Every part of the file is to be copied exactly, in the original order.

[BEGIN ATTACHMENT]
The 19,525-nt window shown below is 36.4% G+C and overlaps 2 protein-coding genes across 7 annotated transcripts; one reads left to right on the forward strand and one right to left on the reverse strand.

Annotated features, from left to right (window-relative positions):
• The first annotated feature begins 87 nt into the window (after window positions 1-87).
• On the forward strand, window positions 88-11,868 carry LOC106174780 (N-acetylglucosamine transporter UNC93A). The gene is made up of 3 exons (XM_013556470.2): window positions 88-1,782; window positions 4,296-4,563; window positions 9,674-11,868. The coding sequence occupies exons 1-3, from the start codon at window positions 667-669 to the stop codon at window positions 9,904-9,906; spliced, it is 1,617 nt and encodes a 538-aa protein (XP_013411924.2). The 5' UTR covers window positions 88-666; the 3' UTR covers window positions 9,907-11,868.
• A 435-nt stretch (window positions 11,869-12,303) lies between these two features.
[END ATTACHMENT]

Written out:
The 19,525-nt window shown below is 36.4% G+C and overlaps 2 protein-coding genes across 7 annotated transcripts; one reads left to right on the forward strand and one right to left on the reverse strand.

Annotated features, from left to right (window-relative positions):
• The first annotated feature begins 87 nt into the window (after window positions 1-87).
• On the forward strand, window positions 88-11,868 carry LOC106174780 (N-acetylglucosamine transporter UNC93A). The gene is made up of 3 exons (XM_013556470.2): window positions 88-1,782; window positions 4,296-4,563; window positions 9,674-11,868. The coding sequence occupies exons 1-3, from the start codon at window positions 667-669 to the stop codon at window positions 9,904-9,906; spliced, it is 1,617 nt and encodes a 538-aa protein (XP_013411924.2). The 5' UTR covers window positions 88-666; the 3' UTR covers window positions 9,907-11,868.
• A 435-nt stretch (window positions 11,869-12,303) lies between these two features.